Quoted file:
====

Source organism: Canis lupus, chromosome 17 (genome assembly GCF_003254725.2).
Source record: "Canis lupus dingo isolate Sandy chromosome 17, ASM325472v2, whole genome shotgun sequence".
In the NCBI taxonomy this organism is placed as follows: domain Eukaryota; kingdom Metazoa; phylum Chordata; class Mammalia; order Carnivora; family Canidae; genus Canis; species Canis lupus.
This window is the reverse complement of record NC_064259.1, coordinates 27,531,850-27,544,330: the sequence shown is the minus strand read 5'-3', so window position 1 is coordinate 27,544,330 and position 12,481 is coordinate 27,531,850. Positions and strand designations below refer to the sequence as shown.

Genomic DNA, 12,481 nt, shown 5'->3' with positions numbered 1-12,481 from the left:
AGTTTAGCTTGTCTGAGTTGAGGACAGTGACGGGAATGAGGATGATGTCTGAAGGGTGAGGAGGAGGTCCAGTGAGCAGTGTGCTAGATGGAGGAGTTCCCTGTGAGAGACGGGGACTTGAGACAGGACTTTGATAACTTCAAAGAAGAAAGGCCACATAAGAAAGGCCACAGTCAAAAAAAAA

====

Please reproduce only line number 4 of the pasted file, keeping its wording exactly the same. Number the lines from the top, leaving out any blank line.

This window is the reverse complement of record NC_064259.1, coordinates 27,531,850-27,544,330: the sequence shown is the minus strand read 5'-3', so window position 1 is coordinate 27,544,330 and position 12,481 is coordinate 27,531,850. Positions and strand designations below refer to the sequence as shown.